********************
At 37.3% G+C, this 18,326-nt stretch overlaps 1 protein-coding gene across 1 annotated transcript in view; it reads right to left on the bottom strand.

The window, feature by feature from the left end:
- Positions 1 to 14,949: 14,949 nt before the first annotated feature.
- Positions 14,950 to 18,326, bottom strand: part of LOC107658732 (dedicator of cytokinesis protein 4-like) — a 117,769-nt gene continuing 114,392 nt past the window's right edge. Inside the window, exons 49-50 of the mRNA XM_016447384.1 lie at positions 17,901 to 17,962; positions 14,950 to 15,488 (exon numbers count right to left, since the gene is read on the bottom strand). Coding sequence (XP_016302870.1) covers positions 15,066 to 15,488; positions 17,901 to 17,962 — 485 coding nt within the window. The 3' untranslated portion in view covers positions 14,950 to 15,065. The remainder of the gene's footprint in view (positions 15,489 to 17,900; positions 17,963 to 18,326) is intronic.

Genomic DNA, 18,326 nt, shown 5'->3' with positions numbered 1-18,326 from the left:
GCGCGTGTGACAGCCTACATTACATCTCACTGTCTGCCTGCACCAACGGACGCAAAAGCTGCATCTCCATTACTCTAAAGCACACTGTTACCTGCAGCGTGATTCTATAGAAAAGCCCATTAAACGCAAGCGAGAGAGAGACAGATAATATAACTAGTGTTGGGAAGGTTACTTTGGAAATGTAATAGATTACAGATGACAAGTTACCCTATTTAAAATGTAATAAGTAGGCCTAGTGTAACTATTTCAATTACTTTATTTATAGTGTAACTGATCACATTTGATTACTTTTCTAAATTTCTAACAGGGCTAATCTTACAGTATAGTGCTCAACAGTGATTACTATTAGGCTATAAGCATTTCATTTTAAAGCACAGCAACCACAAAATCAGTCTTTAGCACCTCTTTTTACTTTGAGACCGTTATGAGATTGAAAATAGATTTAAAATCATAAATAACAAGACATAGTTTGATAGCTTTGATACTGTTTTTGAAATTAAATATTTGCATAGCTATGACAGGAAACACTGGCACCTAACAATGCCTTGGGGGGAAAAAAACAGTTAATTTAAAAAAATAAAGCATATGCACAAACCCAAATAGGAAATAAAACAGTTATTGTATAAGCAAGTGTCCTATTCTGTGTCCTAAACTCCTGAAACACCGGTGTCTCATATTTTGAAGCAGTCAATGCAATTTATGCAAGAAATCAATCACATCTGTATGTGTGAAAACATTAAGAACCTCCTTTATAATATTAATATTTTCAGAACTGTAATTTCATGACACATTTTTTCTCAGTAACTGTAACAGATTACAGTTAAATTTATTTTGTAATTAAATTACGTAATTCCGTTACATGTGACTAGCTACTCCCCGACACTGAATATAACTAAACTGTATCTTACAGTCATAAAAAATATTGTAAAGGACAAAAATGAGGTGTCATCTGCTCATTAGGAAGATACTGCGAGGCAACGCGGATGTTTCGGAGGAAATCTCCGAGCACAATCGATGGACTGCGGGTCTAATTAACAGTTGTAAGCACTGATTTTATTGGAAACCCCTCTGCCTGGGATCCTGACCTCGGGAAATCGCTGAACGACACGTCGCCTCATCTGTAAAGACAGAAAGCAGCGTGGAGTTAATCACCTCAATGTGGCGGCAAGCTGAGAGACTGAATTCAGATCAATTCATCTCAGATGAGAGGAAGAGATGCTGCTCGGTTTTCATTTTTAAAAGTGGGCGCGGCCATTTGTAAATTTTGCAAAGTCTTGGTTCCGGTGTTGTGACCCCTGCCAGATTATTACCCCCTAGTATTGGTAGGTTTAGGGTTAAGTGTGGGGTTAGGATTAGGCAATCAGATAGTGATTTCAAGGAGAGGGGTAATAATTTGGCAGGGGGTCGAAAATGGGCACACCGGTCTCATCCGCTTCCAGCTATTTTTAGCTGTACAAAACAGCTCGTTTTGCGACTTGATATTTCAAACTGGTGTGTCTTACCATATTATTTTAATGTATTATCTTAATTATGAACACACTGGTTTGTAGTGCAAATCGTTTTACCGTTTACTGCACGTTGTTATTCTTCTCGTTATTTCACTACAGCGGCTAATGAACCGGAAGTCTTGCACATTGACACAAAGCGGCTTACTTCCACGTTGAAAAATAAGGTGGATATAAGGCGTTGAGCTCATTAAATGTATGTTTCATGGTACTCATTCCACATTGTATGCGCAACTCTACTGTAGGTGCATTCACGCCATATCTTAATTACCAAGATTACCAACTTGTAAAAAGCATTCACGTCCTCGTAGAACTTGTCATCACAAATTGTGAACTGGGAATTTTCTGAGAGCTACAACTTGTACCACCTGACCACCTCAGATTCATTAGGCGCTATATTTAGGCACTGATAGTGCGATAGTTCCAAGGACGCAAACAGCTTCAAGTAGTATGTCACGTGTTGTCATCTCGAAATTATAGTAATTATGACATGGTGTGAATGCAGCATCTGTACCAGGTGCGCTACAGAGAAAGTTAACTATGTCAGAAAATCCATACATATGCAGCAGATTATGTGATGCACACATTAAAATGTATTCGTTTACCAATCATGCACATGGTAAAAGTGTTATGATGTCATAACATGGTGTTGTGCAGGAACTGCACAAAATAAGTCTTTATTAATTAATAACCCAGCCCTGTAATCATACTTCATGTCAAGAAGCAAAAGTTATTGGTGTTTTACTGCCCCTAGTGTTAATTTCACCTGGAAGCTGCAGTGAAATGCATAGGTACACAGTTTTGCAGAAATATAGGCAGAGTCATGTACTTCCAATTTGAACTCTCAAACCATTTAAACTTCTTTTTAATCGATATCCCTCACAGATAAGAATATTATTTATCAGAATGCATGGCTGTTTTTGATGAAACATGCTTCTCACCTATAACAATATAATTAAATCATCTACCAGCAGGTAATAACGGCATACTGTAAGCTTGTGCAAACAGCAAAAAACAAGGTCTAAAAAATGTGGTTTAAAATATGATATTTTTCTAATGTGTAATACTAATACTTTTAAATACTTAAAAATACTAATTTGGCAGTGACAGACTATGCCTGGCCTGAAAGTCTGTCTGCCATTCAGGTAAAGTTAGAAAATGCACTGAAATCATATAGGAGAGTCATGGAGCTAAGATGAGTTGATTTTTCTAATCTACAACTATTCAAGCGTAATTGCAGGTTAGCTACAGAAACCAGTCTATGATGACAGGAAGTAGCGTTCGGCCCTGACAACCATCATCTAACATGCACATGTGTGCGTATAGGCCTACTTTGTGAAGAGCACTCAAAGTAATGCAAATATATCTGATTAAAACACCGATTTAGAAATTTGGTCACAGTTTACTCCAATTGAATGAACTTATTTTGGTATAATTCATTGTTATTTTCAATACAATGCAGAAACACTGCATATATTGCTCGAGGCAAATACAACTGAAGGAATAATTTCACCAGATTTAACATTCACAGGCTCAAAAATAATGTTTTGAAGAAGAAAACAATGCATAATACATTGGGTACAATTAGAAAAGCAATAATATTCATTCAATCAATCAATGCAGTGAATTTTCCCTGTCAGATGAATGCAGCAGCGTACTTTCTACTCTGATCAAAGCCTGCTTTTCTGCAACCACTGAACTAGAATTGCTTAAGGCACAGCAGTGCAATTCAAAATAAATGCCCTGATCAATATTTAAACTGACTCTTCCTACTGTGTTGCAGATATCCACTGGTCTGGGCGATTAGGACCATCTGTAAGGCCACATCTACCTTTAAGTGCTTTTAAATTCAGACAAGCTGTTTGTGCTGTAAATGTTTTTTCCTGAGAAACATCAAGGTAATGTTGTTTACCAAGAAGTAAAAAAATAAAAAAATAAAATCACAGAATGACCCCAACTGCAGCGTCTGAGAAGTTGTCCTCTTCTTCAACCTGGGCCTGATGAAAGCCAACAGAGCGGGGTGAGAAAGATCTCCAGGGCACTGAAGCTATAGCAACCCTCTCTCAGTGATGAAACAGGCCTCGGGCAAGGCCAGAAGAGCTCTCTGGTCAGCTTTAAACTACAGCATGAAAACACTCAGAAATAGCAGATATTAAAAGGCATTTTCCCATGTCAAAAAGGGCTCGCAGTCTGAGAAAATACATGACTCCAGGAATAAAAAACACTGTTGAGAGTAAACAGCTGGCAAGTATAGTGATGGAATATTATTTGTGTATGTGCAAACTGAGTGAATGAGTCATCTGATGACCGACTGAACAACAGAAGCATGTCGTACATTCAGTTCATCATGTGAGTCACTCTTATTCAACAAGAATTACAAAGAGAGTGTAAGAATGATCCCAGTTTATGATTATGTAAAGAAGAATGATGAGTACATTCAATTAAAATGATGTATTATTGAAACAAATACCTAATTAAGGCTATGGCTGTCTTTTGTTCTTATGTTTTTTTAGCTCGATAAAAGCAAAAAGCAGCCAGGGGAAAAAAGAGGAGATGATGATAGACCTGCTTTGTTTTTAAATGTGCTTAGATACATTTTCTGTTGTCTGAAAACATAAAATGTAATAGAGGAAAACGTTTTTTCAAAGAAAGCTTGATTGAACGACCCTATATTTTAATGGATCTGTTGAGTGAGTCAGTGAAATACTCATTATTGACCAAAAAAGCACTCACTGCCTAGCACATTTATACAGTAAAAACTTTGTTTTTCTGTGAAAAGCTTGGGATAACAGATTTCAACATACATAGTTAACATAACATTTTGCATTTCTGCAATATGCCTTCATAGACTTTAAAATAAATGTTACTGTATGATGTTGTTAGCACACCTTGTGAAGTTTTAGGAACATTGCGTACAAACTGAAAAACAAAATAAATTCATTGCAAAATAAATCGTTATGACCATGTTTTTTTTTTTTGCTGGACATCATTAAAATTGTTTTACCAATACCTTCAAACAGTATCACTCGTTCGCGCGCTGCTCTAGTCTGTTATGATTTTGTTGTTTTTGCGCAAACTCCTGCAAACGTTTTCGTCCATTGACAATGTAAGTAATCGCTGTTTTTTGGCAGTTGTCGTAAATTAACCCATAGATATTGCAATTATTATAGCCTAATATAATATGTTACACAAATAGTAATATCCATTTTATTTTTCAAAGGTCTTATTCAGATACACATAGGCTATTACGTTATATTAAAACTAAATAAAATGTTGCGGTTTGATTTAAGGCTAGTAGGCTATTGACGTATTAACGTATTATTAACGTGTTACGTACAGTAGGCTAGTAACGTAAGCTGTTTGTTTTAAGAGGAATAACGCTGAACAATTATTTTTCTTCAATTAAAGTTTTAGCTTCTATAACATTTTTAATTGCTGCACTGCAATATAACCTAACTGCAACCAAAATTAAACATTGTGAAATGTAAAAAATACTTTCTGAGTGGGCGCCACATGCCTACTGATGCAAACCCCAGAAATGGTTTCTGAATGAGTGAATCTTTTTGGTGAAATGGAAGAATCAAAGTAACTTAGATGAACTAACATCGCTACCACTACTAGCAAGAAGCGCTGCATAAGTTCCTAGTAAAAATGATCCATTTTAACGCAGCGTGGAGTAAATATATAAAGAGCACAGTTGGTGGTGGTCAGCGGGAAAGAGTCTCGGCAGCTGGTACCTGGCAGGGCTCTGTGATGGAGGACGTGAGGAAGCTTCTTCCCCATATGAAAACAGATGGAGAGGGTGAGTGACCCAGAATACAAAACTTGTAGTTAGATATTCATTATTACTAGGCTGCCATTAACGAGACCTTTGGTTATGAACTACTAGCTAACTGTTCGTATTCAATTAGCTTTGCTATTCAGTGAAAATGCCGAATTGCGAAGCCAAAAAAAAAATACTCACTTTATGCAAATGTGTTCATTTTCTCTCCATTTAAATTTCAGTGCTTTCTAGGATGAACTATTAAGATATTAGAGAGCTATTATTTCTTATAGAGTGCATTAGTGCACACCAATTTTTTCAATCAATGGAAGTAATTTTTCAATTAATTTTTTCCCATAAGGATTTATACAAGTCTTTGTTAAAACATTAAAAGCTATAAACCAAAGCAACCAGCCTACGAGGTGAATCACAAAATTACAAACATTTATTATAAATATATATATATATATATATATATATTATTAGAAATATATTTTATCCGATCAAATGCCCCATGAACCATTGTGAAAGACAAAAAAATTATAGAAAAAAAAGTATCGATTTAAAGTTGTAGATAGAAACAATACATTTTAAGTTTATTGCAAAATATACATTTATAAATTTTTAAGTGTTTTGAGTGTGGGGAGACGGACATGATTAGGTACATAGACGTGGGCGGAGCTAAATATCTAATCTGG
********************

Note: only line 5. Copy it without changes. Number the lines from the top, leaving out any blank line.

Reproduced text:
Genomic DNA, 18,326 nt, shown 5'->3' with positions numbered 1-18,326 from the left: